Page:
Recommended Dietary Allowance (RDA) for Vitamin B6 is as shown below. In addition, the table shows some of the AI in some of the groups.
Life StageAgeMales Females Upper Intake
Infants 0-6 months0.1 (AI)0.1 (AI)-
Infants 7-12 months 0.3 (AI) 0.3 (AI)-
Children 1-3 years 0.5 0.5 30
Children4-8 years 0.6 0.6 40
Children 9-13 years 1.0 1.0 60
Adolescents 14-18 years 1.3 1.2 80
Adults 19-50 years 1.3 1.3 100
Adults 51+1.7 1.5 100
Pregnant all ages -1.9-
Lactating all ages -2.0-
Vitamin B6 Deficiency
Vitamin B6 deficiency is the inadequate intakes of dietary foods and supplements that provide bioavailable vitamin B6. A severe deficiency of the vitamin is uncommon; studies have linked the deficiency with an increased range of disorders and symptoms that are different (Oregon State University, para 8). Those people who take alcohol are at the most risk of vitamin B6 deficiency, due to low intakes of vitamins and an impaired metabolism of vitamin B6 in their body. In adults, the deficiency is observed in the patterns of abnormal electroencephalogram (EEG). Because vitamin B6 is important in the functioning of nerves its deficiency its linked with neuropsychiatric disorders, includes mood disorders, seizures, and migraines. In addition, the deficiency mostly linked with increased heart disease and arthritis (Csapo, J., Cs Albert, and J. Prokisch 146). Symptoms caused by vitamin B6 deficiency are; fatigue, confusion, mouth ulcers, inflammation of the tongue and muscle pains.
Toxicity effects on Vitamin B6
Adverse effects of vitamin B6 supplements is noted in the supplements and not food sources. The vitamin is water soluble and excreted in the urine; high doses of vitamin B6 (pyridoxine) with long-term supplementation may lead to painful neurological symptoms. These symptoms include pain and patients being numb in case of extremities in severe cases, difficulty in walking. Katan notes, Pyridoxine causes sensory neuropathy at the intakes of 1000mg per day. It is more than 800 times the intake which food can offer on a daily basis. There have been occasional reports of toxicity at the intakes of between 100-300 mg per day and more. However, there are a few cases of individuals who were affected by doses less than 500mg. In order to be able to regulate the intake of these supplements, the Food and Nutrition Board of the Institute of Medicine has recommended the upper intake to be 100mg/day for adults (Brito, Alex, et al., 256).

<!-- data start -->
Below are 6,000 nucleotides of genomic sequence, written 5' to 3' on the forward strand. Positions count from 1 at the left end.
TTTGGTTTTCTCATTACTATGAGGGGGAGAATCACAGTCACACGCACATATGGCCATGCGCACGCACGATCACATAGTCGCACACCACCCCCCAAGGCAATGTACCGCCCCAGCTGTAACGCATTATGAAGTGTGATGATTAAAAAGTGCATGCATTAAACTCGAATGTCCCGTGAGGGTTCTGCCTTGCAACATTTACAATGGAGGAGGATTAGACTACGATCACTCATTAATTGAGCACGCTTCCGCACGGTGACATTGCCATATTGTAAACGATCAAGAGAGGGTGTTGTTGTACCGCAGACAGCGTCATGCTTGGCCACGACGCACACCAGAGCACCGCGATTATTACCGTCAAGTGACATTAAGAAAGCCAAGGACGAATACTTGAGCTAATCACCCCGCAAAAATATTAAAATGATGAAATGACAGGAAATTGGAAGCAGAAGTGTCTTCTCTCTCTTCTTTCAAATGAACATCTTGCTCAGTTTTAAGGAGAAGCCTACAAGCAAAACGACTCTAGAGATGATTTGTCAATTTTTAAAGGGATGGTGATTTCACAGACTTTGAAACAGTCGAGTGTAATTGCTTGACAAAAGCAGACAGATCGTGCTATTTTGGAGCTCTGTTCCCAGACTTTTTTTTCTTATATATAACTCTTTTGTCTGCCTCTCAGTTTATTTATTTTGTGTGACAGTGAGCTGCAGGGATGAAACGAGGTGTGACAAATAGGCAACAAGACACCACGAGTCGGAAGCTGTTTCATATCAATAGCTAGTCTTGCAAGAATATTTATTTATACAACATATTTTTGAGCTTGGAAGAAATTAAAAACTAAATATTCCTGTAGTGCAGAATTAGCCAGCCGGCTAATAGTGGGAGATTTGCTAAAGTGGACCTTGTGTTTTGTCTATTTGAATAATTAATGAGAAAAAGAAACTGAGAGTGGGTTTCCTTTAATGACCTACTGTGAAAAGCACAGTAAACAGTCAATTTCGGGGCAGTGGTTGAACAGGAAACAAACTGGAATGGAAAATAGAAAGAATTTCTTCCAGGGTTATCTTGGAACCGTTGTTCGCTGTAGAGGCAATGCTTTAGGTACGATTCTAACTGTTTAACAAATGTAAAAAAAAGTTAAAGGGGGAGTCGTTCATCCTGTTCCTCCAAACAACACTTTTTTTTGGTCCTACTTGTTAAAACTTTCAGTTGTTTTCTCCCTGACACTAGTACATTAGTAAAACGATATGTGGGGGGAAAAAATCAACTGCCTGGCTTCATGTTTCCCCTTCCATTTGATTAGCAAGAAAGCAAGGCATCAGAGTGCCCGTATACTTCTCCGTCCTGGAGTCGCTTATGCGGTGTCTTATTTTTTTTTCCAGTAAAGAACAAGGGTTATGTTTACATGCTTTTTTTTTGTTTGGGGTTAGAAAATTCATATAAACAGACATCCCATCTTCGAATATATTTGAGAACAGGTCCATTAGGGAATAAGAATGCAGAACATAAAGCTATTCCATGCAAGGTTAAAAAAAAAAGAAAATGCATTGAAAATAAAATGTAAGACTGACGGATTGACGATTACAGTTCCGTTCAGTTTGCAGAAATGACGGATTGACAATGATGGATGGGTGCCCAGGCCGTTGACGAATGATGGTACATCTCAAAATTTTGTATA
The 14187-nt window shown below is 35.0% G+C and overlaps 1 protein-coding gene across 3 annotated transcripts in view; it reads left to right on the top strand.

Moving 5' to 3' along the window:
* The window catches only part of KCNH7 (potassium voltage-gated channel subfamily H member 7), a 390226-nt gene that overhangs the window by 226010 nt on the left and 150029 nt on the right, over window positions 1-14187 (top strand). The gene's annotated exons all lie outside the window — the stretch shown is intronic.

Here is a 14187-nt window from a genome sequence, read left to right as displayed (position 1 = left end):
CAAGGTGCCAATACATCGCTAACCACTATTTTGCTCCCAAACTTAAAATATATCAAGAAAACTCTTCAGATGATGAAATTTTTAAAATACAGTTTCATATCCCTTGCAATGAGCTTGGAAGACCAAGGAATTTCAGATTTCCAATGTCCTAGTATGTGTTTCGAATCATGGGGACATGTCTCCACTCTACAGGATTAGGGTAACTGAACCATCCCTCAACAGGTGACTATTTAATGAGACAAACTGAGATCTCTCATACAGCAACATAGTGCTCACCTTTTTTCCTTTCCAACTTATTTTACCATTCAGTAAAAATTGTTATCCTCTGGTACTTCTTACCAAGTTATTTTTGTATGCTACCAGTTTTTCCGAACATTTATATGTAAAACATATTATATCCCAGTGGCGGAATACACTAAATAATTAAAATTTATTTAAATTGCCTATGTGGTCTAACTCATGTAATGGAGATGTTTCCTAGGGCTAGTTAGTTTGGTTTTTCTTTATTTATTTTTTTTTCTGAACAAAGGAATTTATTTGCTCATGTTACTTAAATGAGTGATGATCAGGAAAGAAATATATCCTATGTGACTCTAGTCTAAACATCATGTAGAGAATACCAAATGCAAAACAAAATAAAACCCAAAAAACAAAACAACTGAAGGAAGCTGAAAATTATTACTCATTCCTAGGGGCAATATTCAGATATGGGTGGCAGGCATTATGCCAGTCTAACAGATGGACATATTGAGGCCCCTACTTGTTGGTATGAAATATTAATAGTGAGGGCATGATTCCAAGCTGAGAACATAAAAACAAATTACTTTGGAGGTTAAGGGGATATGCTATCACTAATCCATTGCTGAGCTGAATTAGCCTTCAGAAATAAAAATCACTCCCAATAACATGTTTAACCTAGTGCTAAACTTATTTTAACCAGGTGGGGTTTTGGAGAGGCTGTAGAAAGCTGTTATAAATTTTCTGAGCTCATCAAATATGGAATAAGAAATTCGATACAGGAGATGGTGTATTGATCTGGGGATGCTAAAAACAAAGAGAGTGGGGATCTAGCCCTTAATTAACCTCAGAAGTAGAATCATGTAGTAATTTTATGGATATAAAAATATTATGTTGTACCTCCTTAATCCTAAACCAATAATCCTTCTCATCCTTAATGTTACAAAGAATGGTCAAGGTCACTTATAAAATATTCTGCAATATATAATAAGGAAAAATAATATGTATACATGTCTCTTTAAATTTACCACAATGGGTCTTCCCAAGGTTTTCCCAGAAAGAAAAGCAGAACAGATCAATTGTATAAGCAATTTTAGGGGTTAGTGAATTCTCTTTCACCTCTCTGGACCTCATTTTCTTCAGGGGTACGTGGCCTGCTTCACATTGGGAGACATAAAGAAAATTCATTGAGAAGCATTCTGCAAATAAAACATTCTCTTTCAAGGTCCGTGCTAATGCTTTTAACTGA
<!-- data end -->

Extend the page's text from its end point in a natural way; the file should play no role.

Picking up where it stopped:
Interesting facts about Vitamin B6
Vitamin B6 is involved in more than 100 enzyme reactions in the human body which makes the vitamin an integral part of the human body functioning according to (National Institutes of Health, para 2). Further, Vitamin B6 plays a major role in approximately 60 types of protein in the body (Csapo, J., Cs Albert, and J. Prokisch 146).
Brito, Alex, et al. "Vitamin B-12 treatment of asymptomatic, deficient, elderly Chileans improves conductivity in myelinated peripheral nerves, but high serum folate impairs vitamin B-12 status response assessed by the combined indicator of vitamin B-12 status." The American journal of clinical nutrition 103.1 (2016): 250-257.
Csapo, J., Cs Albert, and J. Prokisch. "The role of vitamins in the diet of the elderly II. Water-soluble vitamins." Acta Universitatis Sapientiae, Alimentaria 10.1 (2017): 146-166.
Fudge, Jared, et al. "Rationalising vitamin B 6 biofortification in crop plants." Current opinion in biotechnology 44 (2017): 130-137.
Herbs info. Amazing Facts about Vitamin B6. (2017). http://www.herbs-info.com/blog/amazing-facts-about-vitamin-b6/
National Institutes of Health. Strengthening Knowledge and Understanding of Dietary Supplements: Vitamin B6. (2016). https://ods.od.nih.gov/factsheets/VitaminB6-HealthProfessional/